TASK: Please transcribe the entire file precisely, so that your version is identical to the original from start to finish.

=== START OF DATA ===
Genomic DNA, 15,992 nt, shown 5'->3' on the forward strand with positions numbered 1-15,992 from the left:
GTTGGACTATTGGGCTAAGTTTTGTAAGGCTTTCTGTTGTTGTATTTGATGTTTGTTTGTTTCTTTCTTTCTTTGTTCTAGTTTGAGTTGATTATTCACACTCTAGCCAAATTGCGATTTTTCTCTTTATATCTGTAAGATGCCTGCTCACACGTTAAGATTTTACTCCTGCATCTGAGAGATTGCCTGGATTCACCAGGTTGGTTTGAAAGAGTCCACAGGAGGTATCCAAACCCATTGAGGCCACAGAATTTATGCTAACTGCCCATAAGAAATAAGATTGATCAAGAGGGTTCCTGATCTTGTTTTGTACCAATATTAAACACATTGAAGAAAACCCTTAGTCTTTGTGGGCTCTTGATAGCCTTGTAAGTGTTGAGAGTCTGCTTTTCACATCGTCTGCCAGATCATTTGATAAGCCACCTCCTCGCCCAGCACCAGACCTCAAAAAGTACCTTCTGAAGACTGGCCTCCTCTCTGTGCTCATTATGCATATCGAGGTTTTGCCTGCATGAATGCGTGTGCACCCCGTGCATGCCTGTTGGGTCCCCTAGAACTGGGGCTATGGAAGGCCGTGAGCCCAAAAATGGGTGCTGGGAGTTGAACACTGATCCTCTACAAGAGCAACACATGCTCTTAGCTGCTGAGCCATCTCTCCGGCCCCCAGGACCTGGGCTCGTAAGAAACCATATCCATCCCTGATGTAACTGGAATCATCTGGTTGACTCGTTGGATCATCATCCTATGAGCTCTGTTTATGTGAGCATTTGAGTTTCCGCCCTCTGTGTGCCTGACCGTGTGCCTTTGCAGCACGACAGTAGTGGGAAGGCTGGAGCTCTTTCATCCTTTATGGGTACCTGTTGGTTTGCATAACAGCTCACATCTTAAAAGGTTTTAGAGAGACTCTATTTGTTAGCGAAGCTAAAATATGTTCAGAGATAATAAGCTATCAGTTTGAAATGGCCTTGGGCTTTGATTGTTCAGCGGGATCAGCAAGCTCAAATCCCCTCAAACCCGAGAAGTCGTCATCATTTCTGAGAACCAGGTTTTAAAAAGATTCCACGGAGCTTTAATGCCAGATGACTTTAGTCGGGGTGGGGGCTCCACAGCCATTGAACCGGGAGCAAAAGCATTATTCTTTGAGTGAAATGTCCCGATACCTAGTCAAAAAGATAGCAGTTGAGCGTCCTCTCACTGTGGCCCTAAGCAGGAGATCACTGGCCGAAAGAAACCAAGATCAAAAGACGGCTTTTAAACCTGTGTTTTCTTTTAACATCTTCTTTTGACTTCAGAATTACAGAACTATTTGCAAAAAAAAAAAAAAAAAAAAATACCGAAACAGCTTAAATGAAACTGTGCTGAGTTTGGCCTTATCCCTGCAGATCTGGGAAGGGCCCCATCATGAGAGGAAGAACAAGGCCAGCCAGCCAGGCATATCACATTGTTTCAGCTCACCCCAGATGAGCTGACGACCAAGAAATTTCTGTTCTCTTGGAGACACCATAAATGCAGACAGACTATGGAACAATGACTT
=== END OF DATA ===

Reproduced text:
Genomic DNA, 15,992 nt, shown 5'->3' on the forward strand with positions numbered 1-15,992 from the left:
GTTGGACTATTGGGCTAAGTTTTGTAAGGCTTTCTGTTGTTGTATTTGATGTTTGTTTGTTTCTTTCTTTCTTTGTTCTAGTTTGAGTTGATTATTCACACTCTAGCCAAATTGCGATTTTTCTCTTTATATCTGTAAGATGCCTGCTCACACGTTAAGATTTTACTCCTGCATCTGAGAGATTGCCTGGATTCACCAGGTTGGTTTGAAAGAGTCCACAGGAGGTATCCAAACCCATTGAGGCCACAGAATTTATGCTAACTGCCCATAAGAAATAAGATTGATCAAGAGGGTTCCTGATCTTGTTTTGTACCAATATTAAACACATTGAAGAAAACCCTTAGTCTTTGTGGGCTCTTGATAGCCTTGTAAGTGTTGAGAGTCTGCTTTTCACATCGTCTGCCAGATCATTTGATAAGCCACCTCCTCGCCCAGCACCAGACCTCAAAAAGTACCTTCTGAAGACTGGCCTCCTCTCTGTGCTCATTATGCATATCGAGGTTTTGCCTGCATGAATGCGTGTGCACCCCGTGCATGCCTGTTGGGTCCCCTAGAACTGGGGCTATGGAAGGCCGTGAGCCCAAAAATGGGTGCTGGGAGTTGAACACTGATCCTCTACAAGAGCAACACATGCTCTTAGCTGCTGAGCCATCTCTCCGGCCCCCAGGACCTGGGCTCGTAAGAAACCATATCCATCCCTGATGTAACTGGAATCATCTGGTTGACTCGTTGGATCATCATCCTATGAGCTCTGTTTATGTGAGCATTTGAGTTTCCGCCCTCTGTGTGCCTGACCGTGTGCCTTTGCAGCACGACAGTAGTGGGAAGGCTGGAGCTCTTTCATCCTTTATGGGTACCTGTTGGTTTGCATAACAGCTCACATCTTAAAAGGTTTTAGAGAGACTCTATTTGTTAGCGAAGCTAAAATATGTTCAGAGATAATAAGCTATCAGTTTGAAATGGCCTTGGGCTTTGATTGTTCAGCGGGATCAGCAAGCTCAAATCCCCTCAAACCCGAGAAGTCGTCATCATTTCTGAGAACCAGGTTTTAAAAAGATTCCACGGAGCTTTAATGCCAGATGACTTTAGTCGGGGTGGGGGCTCCACAGCCATTGAACCGGGAGCAAAAGCATTATTCTTTGAGTGAAATGTCCCGATACCTAGTCAAAAAGATAGCAGTTGAGCGTCCTCTCACTGTGGCCCTAAGCAGGAGATCACTGGCCGAAAGAAACCAAGATCAAAAGACGGCTTTTAAACCTGTGTTTTCTTTTAACATCTTCTTTTGACTTCAGAATTACAGAACTATTTGCAAAAAAAAAAAAAAAAAAAAATACCGAAACAGCTTAAATGAAACTGTGCTGAGTTTGGCCTTATCCCTGCAGATCTGGGAAGGGCCCCATCATGAGAGGAAGAACAAGGCCAGCCAGCCAGGCATATCACATTGTTTCAGCTCACCCCAGATGAGCTGACGACCAAGAAATTTCTGTTCTCTTGGAGACACCATAAATGCAGACAGACTATGGAACAATGACTT